Fission Bomb Design
The design challenge for Oppenheimer’s team was enormous. They had to investigate the fission process into a near-instantaneous chain reaction based on meager experimental results. Oppenheimer’s keen ability to comprehend and extol these specialists is a testament to his diligence during those long hours.
Contrary to compartmentalization at other facilities, frequent presentations informed technical personnel of progress and problems across the laboratory. This interdisciplinary exchange of ideas contributed to developing solutions.
The critical mass to produce a self-propagating chain fission reaction depends on the fissile isotope’s purity. To avoid premature disintegration, plutonium requires sophisticated shock compression. The Hungarian mathematician John von Neumann devised a solution: squeezing a subcritical quantity of plutonium in stages via shock waves. This compressed a solid plutonium sphere to a critical state at twice its normal density.
Below is an exploded view of the components for the tested implosion device, resembling more a matryoshka doll in the form of a soccer ball than a massively destructive bomb.
The overlapping convex shock waves drive the pusher into the tamper, crushing the plutonium to criticality. Simultaneously, the shock mixes the polonium and beryllium. Alpha-particle radiation from the polonium prompts the beryllium to rapidly release neutrons, thereby triggering the plutonium into fission.
Testing the ‘Trinity‘
Testing an implosion-type bomb necessitated a remote and isolated site within driving distance of Los Alamos, preferably with a flat area and minimal wind. The government selected the northern end of the Alamogordo Bombing Range in Socorro County, now part of the White Sands Missile Range in New Mexico.
The intense pressure to handle myriad technical problems influenced Oppenheimer’s personal life. Oppenheimer renewed his relationship with Tatlock, who suffered from clinical depression. Tatlock introduced Oppenheimer to the poetry of John Donne.
Her apparent suicide in early 1944 shook him. Oppenheimer selected the name “Trinity” as the site for the first atomic bomb test, presumably in reference to one of Donne’s poems and a tribute to Tatlock.
The Trinity test site was prepared in early 1945 for testing the “Gadget” suspended from a steel tower. President Truman requested the test be conducted prior to July’s Allied conference at Potsdam. With B-29 observation aircraft in position, the “Gadget” was set off at 5:30 a.m. Mountain War Time (MWT) on July 16.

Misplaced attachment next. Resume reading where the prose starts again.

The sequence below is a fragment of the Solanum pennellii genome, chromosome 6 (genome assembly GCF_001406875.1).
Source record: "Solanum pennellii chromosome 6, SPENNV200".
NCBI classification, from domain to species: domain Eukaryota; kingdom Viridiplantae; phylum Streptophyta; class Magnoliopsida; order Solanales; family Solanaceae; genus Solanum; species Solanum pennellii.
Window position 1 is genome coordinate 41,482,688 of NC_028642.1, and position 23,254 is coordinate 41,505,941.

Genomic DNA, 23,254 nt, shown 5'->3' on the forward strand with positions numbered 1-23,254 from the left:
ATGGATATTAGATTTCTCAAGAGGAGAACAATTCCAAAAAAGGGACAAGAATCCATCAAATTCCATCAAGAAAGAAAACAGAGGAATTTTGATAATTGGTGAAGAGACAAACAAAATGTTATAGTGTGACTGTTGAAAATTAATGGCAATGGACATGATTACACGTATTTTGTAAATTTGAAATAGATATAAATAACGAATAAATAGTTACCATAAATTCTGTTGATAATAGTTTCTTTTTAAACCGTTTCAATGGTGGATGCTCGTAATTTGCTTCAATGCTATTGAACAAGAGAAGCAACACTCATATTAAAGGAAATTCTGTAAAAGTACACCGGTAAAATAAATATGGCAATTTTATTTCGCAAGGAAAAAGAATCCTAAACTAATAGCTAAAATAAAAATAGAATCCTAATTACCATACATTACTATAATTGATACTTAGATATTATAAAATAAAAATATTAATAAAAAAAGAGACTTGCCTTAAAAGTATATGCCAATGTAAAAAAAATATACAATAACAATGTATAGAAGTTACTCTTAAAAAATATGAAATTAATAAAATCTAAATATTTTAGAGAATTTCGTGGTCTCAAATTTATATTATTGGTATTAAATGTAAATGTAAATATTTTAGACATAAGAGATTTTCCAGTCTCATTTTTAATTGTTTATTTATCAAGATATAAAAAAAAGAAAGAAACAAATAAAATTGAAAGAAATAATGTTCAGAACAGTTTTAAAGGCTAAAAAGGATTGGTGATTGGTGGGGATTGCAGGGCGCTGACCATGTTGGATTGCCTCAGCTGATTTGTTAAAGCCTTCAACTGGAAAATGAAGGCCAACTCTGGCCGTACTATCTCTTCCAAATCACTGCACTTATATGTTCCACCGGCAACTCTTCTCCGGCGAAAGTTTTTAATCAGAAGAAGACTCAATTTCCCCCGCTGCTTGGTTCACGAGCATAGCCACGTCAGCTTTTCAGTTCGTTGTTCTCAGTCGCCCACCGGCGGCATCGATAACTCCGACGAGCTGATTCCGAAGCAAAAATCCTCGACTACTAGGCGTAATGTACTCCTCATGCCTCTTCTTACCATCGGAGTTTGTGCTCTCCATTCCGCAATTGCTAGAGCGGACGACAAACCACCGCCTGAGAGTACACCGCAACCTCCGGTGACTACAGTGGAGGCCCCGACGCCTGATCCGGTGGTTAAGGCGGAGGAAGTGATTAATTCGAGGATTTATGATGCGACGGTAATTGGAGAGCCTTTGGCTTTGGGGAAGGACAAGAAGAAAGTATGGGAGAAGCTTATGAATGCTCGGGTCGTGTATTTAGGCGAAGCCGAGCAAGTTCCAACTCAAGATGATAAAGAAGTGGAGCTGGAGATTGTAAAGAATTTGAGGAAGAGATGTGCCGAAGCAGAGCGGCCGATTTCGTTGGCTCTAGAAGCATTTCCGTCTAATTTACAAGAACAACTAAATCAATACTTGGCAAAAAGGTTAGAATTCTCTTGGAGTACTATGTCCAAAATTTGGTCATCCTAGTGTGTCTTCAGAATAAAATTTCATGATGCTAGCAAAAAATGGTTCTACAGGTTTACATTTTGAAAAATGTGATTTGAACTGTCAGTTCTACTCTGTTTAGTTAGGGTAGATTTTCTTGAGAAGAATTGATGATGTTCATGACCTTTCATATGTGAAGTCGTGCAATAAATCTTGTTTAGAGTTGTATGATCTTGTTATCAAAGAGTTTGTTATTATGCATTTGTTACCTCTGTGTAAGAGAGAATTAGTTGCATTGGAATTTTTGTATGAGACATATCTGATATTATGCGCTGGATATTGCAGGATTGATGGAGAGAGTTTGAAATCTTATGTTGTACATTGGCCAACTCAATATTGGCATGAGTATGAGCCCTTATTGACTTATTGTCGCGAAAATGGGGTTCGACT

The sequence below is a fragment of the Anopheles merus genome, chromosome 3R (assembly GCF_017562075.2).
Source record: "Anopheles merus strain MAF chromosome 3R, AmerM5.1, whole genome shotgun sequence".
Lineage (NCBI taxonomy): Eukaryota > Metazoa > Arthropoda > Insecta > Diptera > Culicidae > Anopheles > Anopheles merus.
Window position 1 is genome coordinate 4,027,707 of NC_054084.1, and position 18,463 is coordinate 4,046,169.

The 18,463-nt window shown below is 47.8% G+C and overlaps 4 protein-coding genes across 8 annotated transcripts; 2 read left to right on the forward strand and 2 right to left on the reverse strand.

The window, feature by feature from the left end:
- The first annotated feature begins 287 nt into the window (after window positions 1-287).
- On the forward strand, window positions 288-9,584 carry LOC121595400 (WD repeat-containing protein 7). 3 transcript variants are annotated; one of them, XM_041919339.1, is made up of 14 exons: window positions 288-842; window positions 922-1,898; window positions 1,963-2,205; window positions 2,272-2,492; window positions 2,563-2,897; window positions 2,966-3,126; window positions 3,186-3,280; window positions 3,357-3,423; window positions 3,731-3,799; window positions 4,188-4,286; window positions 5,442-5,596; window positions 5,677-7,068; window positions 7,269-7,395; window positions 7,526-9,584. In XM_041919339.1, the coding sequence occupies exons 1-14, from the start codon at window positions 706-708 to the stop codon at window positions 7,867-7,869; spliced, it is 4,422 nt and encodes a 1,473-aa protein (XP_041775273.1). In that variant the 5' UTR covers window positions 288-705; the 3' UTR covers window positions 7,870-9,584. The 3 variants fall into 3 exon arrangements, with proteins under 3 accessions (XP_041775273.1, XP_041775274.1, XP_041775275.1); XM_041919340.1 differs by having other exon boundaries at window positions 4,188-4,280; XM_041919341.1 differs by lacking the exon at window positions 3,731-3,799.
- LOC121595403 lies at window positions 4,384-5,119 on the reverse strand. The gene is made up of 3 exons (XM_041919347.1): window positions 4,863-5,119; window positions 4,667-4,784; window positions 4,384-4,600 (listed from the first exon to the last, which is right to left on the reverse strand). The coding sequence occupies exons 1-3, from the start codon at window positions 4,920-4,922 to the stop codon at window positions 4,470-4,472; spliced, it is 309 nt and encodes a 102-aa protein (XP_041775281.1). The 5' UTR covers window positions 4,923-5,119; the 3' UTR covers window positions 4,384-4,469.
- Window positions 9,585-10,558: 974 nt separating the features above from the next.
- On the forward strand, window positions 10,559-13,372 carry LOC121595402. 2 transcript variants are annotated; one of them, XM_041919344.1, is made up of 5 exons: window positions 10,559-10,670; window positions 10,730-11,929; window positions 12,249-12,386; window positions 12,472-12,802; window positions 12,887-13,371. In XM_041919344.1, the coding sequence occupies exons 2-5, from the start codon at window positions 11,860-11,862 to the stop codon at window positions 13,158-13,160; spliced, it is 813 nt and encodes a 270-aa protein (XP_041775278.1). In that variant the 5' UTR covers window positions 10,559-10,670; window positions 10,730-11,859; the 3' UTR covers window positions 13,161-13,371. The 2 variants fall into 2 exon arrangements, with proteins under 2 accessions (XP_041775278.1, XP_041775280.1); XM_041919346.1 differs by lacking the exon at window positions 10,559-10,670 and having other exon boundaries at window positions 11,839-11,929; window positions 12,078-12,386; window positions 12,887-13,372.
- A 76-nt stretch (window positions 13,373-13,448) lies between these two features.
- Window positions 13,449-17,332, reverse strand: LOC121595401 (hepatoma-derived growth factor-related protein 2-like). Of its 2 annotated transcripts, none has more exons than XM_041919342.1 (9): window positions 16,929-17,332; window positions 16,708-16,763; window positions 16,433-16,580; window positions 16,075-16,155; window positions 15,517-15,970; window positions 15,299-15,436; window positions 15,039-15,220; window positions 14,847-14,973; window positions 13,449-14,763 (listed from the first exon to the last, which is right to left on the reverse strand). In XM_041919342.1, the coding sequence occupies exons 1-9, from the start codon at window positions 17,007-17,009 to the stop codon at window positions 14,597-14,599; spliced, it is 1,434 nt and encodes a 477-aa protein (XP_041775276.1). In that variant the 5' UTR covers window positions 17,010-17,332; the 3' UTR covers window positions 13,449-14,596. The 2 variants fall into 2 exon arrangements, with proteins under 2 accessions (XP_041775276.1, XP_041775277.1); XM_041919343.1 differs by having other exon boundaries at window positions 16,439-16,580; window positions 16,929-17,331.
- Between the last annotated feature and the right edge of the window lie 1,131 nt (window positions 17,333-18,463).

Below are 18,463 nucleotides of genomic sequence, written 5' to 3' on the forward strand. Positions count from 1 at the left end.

Oppenheimer was elated at the success of the test. He recalled verse 12 from chapter 11 in the Bhagavid Gita: “Now I am become Death, the destroyer of worlds.” It’s shown below in Sanskrit.
Post-War Activity and Controversy
After the military conflict, Oppenheimer returned to CalTech. In 1947, Lewis Strauss (later chair of the Atomic Energy Commission) invited Oppenheimer to direct the Institute for Advanced Physics at Princeton.
During the Korean War period, some former colleagues renewed concerns regarding the political affiliations of Oppenheimer’s associates and family members, and eventually the government revoked his security clearance. The Soviet Union also clandestinely recruited espionage agents to independently develop atomic weapons. Such suspicions affected many decisions.
For example, 1955 saw the deportation of Tsien Hsue-Shen to Mao Zedong’s China after he taught at CalTech, co-founded the Jet Propulsion Laboratory, and debriefed Wernher von Braun in occupied Germany. Tsien became head of the Chinese missile program and ushered a new technological adversary to prominence, as recounted in Thread of the Silkworm by the late Iris Chang.
Twilight and Legacy
Towards the twilight of his life, Oppenheimer lectured and wrote about nuclear energy regulation, as well as the relationship between modern science and societal culture. He succumbed to cancer at age 62. His widow Kitty died from an embolism less than six years later.
Their son Peter inherited an estate in New Mexico and resides there in seclusion. Their daughter Toni received the family beach house in the Virgin Islands but tragically passed there in 1977 from presumed suicide.
Our violent introduction to the atomic age taints humanity’s acceptance of it. The amazing phenomenon of atomic nuclei releasing energy by exchanging nucleons holds enormous promise.
Had fission been discovered a decade earlier or later, it could have benignly provided electrical power. But in an existential military conflict, leaders deemed such patience a luxury America couldn’t afford. So humans turned this fantastic tool into a cudgel, and continue to live under that shadow today.
After Oppenheimer’s passing, Hans Bethe published a biographical summary for the National Academy of Sciences. Nolan reminds us of Oppenheimer as an extraordinary person. The control of the atomic nucleus defines his legacy.